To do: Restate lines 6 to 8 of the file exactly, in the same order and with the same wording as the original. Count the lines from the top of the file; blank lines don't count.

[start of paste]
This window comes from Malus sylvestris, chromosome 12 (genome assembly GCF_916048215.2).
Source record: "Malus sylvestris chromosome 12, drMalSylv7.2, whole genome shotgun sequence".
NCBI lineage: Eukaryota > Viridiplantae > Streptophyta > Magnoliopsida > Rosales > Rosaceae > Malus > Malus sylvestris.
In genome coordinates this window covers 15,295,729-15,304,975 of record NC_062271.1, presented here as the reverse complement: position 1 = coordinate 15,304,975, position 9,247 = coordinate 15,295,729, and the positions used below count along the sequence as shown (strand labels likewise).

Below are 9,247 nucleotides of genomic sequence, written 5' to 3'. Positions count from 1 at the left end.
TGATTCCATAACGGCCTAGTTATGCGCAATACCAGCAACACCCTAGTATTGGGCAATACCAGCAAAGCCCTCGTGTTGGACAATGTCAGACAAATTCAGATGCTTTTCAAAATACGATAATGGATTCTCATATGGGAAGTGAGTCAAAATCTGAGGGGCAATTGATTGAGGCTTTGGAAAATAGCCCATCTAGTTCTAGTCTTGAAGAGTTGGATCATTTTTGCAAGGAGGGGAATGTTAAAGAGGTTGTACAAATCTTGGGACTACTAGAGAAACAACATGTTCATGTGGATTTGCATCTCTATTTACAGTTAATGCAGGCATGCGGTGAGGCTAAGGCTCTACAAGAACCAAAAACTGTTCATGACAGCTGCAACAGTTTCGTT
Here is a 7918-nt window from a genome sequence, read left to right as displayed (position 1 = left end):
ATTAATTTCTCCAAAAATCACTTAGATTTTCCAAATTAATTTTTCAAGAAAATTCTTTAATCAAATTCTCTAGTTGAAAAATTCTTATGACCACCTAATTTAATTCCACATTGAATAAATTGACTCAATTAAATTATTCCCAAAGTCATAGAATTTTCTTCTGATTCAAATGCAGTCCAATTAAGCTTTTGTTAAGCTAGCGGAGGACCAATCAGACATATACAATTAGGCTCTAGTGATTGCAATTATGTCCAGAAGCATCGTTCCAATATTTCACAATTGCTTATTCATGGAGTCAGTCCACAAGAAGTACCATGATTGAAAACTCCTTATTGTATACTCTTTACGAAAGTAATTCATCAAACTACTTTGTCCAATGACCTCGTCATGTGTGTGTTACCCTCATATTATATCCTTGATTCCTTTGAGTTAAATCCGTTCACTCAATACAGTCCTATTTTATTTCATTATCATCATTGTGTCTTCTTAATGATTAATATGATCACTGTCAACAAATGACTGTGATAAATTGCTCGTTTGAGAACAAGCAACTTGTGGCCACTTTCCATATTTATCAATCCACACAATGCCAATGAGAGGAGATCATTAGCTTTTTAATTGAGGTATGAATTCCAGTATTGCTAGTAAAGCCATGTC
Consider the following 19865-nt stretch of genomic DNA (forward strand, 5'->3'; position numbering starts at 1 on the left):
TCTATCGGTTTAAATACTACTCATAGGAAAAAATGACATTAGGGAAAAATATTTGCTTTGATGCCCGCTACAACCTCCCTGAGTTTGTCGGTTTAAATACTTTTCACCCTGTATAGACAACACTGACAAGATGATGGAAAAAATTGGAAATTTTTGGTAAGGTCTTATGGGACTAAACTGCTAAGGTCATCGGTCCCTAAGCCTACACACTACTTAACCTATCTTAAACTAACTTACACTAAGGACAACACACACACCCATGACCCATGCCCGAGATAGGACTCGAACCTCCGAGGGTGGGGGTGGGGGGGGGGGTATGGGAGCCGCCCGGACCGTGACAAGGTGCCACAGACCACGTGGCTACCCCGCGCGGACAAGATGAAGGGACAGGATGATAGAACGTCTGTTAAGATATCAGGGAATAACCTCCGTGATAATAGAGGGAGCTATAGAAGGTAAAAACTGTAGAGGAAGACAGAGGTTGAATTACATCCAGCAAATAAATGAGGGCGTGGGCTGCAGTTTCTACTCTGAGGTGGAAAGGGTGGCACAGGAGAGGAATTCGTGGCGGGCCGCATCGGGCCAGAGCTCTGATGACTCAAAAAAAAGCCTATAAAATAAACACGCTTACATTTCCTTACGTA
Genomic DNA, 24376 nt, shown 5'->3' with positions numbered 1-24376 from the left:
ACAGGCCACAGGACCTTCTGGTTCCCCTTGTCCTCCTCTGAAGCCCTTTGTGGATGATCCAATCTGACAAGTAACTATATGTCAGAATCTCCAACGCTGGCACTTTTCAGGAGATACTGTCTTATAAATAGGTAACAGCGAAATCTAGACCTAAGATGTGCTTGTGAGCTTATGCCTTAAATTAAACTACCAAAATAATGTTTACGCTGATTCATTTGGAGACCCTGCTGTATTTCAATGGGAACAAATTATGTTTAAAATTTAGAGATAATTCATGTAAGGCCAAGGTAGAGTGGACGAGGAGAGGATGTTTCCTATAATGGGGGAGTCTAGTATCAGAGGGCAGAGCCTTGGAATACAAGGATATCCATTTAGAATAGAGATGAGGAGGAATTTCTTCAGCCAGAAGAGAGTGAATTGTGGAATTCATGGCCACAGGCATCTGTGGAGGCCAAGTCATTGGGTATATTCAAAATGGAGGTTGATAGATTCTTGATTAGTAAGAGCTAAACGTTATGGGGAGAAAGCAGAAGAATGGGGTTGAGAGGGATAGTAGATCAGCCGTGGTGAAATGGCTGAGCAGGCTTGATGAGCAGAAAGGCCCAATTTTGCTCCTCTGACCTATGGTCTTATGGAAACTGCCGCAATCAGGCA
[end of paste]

TGATTCCATAACGGCCTAGTTATGCGCAATACCAGCAACACCCTAGTATTGGGCAATACCAGCAAAGCCCTCGTGTTGGACAATGTCAGACAAATTCAGATGCTTTTCAAAATACGATAATGGATTCTCATATGGGAAGTGAGTCAAAATCTGAGGGGCAATTGATTGAGGCTTTGGAAAATAGCCCATCTAGTTCTAGTCTTGAAGAGTTGGATCATTTTTGCAAGGAGGGGAATGTTAAAGAGGTTGTACAAATCTTGGGACTACTAGAGAAACAACATGTTCATGTGGATTTGCATCTCTATTTACAGTTAATGCAGGCATGCGGTGAGGCTAAGGCTCTACAAGAACCAAAAACTGTTCATGACAGCTGCAACAGTTTCGTT
Here is a 7918-nt window from a genome sequence, read left to right as displayed (position 1 = left end):
ATTAATTTCTCCAAAAATCACTTAGATTTTCCAAATTAATTTTTCAAGAAAATTCTTTAATCAAATTCTCTAGTTGAAAAATTCTTATGACCACCTAATTTAATTCCACATTGAATAAATTGACTCAATTAAATTATTCCCAAAGTCATAGAATTTTCTTCTGATTCAAATGCAGTCCAATTAAGCTTTTGTTAAGCTAGCGGAGGACCAATCAGACATATACAATTAGGCTCTAGTGATTGCAATTATGTCCAGAAGCATCGTTCCAATATTTCACAATTGCTTATTCATGGAGTCAGTCCACAAGAAGTACCATGATTGAAAACTCCTTATTGTATACTCTTTACGAAAGTAATTCATCAAACTACTTTGTCCAATGACCTCGTCATGTGTGTGTTACCCTCATATTATATCCTTGATTCCTTTGAGTTAAATCCGTTCACTCAATACAGTCCTATTTTATTTCATTATCATCATTGTGTCTTCTTAATGATTAATATGATCACTGTCAACAAATGACTGTGATAAATTGCTCGTTTGAGAACAAGCAACTTGTGGCCACTTTCCATATTTATCAATCCACACAATGCCAATGAGAGGAGATCATTAGCTTTTTAATTGAGGTATGAATTCCAGTATTGCTAGTAAAGCCATGTC